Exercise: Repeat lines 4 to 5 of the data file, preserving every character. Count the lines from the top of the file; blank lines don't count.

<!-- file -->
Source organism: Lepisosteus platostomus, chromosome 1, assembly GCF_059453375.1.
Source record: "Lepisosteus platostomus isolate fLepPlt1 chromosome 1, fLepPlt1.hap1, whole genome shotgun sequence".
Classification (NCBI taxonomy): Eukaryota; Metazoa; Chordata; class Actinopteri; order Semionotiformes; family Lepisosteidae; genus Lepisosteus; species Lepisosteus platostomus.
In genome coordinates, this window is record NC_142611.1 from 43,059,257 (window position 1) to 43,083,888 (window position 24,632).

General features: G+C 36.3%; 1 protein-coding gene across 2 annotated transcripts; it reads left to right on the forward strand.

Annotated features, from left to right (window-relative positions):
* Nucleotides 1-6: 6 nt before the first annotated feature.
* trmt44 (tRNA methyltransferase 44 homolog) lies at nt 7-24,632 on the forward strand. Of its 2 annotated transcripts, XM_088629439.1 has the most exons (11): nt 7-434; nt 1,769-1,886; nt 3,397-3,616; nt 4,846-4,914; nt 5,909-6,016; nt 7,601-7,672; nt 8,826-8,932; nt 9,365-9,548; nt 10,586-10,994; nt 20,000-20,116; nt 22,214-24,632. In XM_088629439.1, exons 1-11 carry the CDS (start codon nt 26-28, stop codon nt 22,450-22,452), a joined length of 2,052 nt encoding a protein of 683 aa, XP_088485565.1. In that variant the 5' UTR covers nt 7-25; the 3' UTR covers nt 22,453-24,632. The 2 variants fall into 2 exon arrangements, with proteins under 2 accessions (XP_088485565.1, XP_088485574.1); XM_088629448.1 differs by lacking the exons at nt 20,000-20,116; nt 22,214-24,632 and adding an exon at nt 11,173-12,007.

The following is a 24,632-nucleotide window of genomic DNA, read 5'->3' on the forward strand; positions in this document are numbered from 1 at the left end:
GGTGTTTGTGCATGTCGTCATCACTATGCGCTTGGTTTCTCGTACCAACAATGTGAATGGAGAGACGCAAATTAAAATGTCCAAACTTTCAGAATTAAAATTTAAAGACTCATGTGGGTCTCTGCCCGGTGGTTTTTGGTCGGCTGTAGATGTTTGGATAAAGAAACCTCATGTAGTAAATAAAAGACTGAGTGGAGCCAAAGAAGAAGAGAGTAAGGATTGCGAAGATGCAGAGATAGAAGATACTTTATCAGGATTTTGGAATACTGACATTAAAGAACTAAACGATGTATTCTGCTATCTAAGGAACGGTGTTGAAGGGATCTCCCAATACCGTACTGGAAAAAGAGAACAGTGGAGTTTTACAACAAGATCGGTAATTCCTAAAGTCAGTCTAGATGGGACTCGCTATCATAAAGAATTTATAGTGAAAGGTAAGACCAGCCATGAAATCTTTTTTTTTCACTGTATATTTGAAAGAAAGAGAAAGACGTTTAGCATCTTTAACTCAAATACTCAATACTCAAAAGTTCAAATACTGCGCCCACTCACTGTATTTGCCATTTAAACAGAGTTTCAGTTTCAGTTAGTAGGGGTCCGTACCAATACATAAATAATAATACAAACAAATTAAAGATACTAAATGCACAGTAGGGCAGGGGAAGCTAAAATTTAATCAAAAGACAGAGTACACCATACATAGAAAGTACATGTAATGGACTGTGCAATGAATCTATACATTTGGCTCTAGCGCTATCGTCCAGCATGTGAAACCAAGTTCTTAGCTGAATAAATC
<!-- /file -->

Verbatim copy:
In genome coordinates, this window is record NC_142611.1 from 43,059,257 (window position 1) to 43,083,888 (window position 24,632).

General features: G+C 36.3%; 1 protein-coding gene across 2 annotated transcripts; it reads left to right on the forward strand.